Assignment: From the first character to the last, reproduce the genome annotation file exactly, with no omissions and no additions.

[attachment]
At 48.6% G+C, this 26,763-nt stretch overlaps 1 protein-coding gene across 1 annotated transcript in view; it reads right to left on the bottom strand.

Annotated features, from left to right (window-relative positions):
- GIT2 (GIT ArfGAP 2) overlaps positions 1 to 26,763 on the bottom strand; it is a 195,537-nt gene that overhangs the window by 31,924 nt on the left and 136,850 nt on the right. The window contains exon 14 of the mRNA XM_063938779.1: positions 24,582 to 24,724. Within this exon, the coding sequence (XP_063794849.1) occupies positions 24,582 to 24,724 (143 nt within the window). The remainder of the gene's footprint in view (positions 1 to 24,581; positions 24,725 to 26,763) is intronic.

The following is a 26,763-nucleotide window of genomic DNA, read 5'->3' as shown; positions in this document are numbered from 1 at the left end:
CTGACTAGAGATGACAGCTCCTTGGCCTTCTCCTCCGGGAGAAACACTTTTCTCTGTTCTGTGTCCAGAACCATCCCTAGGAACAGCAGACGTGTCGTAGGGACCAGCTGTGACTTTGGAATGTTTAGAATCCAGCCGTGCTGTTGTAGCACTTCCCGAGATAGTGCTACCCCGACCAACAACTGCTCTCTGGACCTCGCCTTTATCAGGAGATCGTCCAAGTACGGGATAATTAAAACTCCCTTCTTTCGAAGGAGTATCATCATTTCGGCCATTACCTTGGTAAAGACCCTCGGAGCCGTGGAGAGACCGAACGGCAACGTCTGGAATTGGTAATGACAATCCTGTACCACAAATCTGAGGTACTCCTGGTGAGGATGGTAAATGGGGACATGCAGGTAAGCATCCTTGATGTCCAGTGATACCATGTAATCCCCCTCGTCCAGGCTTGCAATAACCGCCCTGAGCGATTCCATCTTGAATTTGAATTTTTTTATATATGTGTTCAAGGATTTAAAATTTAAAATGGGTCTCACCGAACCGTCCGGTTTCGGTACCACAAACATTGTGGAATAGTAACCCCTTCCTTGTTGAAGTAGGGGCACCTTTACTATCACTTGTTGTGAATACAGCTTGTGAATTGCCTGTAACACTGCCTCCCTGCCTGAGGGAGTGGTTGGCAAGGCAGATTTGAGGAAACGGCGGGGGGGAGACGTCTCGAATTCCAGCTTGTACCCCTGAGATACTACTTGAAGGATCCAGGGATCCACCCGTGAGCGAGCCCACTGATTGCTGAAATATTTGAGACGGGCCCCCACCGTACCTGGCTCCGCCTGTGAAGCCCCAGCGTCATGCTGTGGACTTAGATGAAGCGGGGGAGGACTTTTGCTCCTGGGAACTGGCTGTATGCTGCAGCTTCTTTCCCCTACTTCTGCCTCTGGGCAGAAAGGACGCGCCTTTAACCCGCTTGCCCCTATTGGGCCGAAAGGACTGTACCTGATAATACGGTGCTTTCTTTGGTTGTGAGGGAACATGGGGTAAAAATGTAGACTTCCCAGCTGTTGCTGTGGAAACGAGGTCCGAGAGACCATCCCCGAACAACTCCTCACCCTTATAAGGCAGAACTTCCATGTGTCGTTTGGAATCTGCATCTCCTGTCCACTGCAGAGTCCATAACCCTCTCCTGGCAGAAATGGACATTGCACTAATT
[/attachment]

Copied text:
At 48.6% G+C, this 26,763-nt stretch overlaps 1 protein-coding gene across 1 annotated transcript in view; it reads right to left on the bottom strand.

Annotated features, from left to right (window-relative positions):
- GIT2 (GIT ArfGAP 2) overlaps positions 1 to 26,763 on the bottom strand; it is a 195,537-nt gene that overhangs the window by 31,924 nt on the left and 136,850 nt on the right. The window contains exon 14 of the mRNA XM_063938779.1: positions 24,582 to 24,724. Within this exon, the coding sequence (XP_063794849.1) occupies positions 24,582 to 24,724 (143 nt within the window). The remainder of the gene's footprint in view (positions 1 to 24,581; positions 24,725 to 26,763) is intronic.

The following is a 26,763-nucleotide window of genomic DNA, read 5'->3' as shown; positions in this document are numbered from 1 at the left end:
CTGACTAGAGATGACAGCTCCTTGGCCTTCTCCTCCGGGAGAAACACTTTTCTCTGTTCTGTGTCCAGAACCATCCCTAGGAACAGCAGACGTGTCGTAGGGACCAGCTGTGACTTTGGAATGTTTAGAATCCAGCCGTGCTGTTGTAGCACTTCCCGAGATAGTGCTACCCCGACCAACAACTGCTCTCTGGACCTCGCCTTTATCAGGAGATCGTCCAAGTACGGGATAATTAAAACTCCCTTCTTTCGAAGGAGTATCATCATTTCGGCCATTACCTTGGTAAAGACCCTCGGAGCCGTGGAGAGACCGAACGGCAACGTCTGGAATTGGTAATGACAATCCTGTACCACAAATCTGAGGTACTCCTGGTGAGGATGGTAAATGGGGACATGCAGGTAAGCATCCTTGATGTCCAGTGATACCATGTAATCCCCCTCGTCCAGGCTTGCAATAACCGCCCTGAGCGATTCCATCTTGAATTTGAATTTTTTTATATATGTGTTCAAGGATTTAAAATTTAAAATGGGTCTCACCGAACCGTCCGGTTTCGGTACCACAAACATTGTGGAATAGTAACCCCTTCCTTGTTGAAGTAGGGGCACCTTTACTATCACTTGTTGTGAATACAGCTTGTGAATTGCCTGTAACACTGCCTCCCTGCCTGAGGGAGTGGTTGGCAAGGCAGATTTGAGGAAACGGCGGGGGGGAGACGTCTCGAATTCCAGCTTGTACCCCTGAGATACTACTTGAAGGATCCAGGGATCCACCCGTGAGCGAGCCCACTGATTGCTGAAATATTTGAGACGGGCCCCCACCGTACCTGGCTCCGCCTGTGAAGCCCCAGCGTCATGCTGTGGACTTAGATGAAGCGGGGGAGGACTTTTGCTCCTGGGAACTGGCTGTATGCTGCAGCTTCTTTCCCCTACTTCTGCCTCTGGGCAGAAAGGACGCGCCTTTAACCCGCTTGCCCCTATTGGGCCGAAAGGACTGTACCTGATAATACGGTGCTTTCTTTGGTTGTGAGGGAACATGGGGTAAAAATGTAGACTTCCCAGCTGTTGCTGTGGAAACGAGGTCCGAGAGACCATCCCCGAACAACTCCTCACCCTTATAAGGCAGAACTTCCATGTGTCGTTTGGAATCTGCATCTCCTGTCCACTGCAGAGTCCATAACCCTCTCCTGGCAGAAATGGACATTGCACTAATT